What England can learn from Portugal’s school meals system

What England can learn from Portugal’s school meals system
Rebecca O’Connell, SFM Chair of Trustees
11 March 2024
An estimated 4.2 million UK children are growing up in poverty, according to government figures. That’s about one-third of children. Rising levels of poverty and food insecurity have underscored the vital role of school food as a lifeline for many children, serving as their main source of nutrition each day.

To give us further insights into the effects of poverty on children’s diet and the value of school meals, we spoke with Rebecca O’Connell, SFM Chair of Trustees and Professor of Food, Families and Society at the University of Hertfordshire. Here Professor O’Connell talks us through the groundbreaking comparative study she and colleagues carried out on this topic, spanning England, Norway, and Portugal.

What originally interested you in studying the impacts of school meals on children and their families?

In 2012, it became apparent that there were rising levels of food insecurity in this country, and in the Global North more generally, but there was very little data on food insecurity at the time. Instead of data, indicators came in the form of new reports about children turning up at school hungry, about parents being forced to choose between heating and eating, and of growing numbers of food banks. 

Some studies highlighted the experience of low-income families and their ability to manage food in the context of poverty, but they mainly focused on the experiences of mothers. We wanted to bring children’s experiences of poverty into the limelight. Oftentimes children’s needs are being discussed and decisions made on their behalf without inviting them into the conversation so their voices can be heard as a part of the solution.

How did you select your three countries?  

We wanted to assess the extent of food insecurity and its impact on children and families in the context of the 2008 global economic crisis and the austerity measures that followed. One of the best ways to understand the impact of policy is to gain a comparative perspective. So, we chose to investigate three countries that had differing levels of social support, economic development, and levels of child poverty. We did not know at the time we designed the study that the three countries’ school meals policies were also contrasting.

We selected England, a very well-off country, but with high levels of inequality that had implemented austerity measures from 2010, which meant a reduction to the welfare state. Free school meals are means-tested for children in Year 3 and above but there is an extremely low eligibility threshold, meaning many children living in poverty miss out.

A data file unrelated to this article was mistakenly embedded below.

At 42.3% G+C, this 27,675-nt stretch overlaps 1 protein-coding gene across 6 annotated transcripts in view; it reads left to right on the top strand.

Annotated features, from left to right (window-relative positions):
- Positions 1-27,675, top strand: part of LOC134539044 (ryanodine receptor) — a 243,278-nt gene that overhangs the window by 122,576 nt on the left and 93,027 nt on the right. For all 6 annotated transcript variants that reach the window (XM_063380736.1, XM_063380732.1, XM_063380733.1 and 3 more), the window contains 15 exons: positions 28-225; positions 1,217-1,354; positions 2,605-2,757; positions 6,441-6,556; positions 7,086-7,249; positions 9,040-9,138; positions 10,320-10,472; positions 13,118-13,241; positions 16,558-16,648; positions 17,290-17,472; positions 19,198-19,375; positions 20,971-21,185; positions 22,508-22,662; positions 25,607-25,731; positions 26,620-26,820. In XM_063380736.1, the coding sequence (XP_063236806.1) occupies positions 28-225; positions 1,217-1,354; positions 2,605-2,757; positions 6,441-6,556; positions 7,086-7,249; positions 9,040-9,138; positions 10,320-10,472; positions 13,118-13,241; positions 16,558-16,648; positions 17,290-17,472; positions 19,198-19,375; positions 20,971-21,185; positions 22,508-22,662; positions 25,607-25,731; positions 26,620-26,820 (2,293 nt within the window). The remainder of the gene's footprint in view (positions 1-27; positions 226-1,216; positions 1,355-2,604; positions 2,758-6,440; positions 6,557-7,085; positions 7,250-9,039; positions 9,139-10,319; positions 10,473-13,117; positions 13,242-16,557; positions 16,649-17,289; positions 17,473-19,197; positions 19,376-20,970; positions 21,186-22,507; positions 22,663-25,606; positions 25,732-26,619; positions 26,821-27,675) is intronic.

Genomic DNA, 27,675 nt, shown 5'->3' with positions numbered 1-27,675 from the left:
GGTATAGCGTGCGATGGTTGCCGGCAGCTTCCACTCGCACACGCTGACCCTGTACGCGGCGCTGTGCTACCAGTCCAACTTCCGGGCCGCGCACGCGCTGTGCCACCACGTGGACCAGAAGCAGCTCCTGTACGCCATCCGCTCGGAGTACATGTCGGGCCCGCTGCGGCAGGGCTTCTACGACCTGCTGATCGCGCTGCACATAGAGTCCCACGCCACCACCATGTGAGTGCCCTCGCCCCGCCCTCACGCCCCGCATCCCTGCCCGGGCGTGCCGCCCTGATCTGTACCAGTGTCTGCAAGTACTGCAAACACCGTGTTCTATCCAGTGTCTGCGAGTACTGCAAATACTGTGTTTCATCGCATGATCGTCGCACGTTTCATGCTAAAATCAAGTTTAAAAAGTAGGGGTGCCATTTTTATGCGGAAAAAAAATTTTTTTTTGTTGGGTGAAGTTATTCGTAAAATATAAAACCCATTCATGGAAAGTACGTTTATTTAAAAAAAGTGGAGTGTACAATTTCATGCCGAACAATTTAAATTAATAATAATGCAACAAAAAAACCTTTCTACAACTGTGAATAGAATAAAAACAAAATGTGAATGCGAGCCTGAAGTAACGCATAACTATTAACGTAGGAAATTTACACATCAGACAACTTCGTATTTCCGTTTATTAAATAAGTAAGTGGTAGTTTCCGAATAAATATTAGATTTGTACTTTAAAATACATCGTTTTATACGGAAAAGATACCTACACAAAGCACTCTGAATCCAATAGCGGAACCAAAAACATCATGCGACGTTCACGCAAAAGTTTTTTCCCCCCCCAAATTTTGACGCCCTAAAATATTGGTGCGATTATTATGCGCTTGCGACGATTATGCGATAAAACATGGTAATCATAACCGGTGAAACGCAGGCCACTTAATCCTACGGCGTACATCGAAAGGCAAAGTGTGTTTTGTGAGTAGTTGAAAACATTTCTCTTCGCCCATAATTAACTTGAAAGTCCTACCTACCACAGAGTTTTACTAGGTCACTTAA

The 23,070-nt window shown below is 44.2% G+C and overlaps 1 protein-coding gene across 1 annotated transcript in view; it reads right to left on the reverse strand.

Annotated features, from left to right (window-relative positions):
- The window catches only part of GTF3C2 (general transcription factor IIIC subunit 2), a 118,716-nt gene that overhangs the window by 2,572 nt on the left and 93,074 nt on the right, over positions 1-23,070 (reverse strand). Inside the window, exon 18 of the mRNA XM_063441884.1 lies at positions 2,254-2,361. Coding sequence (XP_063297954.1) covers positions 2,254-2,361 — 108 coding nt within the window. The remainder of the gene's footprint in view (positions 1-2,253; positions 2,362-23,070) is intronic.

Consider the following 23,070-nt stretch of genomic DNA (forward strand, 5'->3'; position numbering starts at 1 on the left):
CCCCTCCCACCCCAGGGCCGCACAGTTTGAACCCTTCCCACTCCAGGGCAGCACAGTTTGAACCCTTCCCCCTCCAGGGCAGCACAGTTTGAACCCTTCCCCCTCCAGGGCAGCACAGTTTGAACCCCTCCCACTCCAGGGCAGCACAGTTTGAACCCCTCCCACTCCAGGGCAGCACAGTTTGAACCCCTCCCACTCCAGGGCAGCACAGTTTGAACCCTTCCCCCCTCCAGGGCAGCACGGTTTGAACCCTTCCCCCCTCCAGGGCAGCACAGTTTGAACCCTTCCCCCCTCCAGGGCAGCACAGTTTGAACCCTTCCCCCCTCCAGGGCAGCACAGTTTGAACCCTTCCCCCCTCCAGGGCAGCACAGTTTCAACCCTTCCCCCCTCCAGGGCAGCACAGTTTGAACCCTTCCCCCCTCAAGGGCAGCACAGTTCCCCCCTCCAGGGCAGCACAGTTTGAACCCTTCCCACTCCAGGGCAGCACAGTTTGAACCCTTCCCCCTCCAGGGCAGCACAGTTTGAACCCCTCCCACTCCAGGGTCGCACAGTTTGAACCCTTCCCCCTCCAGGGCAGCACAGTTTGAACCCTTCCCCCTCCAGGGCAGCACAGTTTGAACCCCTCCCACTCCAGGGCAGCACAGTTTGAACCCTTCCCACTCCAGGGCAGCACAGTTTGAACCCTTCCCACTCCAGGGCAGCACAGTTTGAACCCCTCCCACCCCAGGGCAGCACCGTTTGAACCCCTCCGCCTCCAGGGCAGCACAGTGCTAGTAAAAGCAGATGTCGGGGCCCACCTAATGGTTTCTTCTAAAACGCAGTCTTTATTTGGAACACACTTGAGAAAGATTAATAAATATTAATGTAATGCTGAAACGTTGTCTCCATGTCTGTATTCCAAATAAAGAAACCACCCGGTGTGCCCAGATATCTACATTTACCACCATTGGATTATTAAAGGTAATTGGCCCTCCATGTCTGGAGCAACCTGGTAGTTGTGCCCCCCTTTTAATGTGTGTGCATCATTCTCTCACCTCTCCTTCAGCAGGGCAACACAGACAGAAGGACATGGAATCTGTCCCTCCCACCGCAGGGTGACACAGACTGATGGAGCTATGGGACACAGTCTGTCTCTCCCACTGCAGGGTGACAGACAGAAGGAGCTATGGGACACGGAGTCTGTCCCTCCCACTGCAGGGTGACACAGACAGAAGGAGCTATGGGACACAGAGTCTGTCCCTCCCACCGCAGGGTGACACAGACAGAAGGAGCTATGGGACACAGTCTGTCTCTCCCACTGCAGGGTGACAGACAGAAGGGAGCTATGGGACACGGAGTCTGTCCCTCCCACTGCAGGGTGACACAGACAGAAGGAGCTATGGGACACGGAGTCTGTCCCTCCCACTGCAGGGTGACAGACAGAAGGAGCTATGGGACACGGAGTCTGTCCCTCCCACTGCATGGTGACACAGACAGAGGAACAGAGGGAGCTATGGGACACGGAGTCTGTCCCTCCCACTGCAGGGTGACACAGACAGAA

We also chose Portugal, a much poorer Southern European country which similarly implemented austerity measures and has high levels of inequalities but has until quite recently been a mainly agricultural economy. Food is very central to its cultural identity, which also makes it an interesting comparison. Portugal has a three-tier payment system for school meals, with food being either partially or fully subsidised for poorer families.

Our final comparison was Norway, which is a much more egalitarian country with significantly lower levels of poverty, including among children. It’s also different in that it wasn’t severely affected by the 2008 global financial crash and didn’t go down the austerity route. Schools in Norway do not generally provide meals, meaning children bring in packed lunches.

Did anything surprise you about the impact of a free school meal in your research?

School food provision emerged as an important resource for low-income families. During analysis, we looked at the proportion of children from families in poverty who were receiving free school meals in Portugal, Norway and England. The differences between countries were quite stark. In Portugal, only four out of 46 secondary school-aged students we interviewed were not receiving a free school meal, either fully or partly subsidised. In England, that number was much higher at 23 out of 46. 

One case study in your paper highlighted the experience of Maddie, a London-based secondary school student. Can you tell us more about her experience?

The profound effects of poverty on children were starkly evident in our research – not only in terms of material deprivation and hunger but also social exclusion. Children in Portugal didn't talk about feeling socially excluded in relation to school meals, but when we spoke to children in England, their anxiety around social exclusion came through quite clearly. They spoke a lot about feelings of being stigmatised, being different, being left out, and being identified and publicly shamed.

Maddie spoke about how her free school meals status put an automatic limit on her card at the school cafeteria checkout. At the time, the limit was only £2.20. One day, Maddie accidentally went over the £2.20 limit and the school staff had to tell her she was not allowed to purchase the items she selected. She said she felt so embarrassed because the kids behind her could hear the conversation. After the incident, Maddie purchased only a baguette each day because she knew it was what she could afford.

There were other issues too. In some schools, you could use your school meal allowance during break time, but in others, this was not the case. The children in the schools where this was not allowed might have been hungry during break time but weren’t allowed to buy any food to fill them up.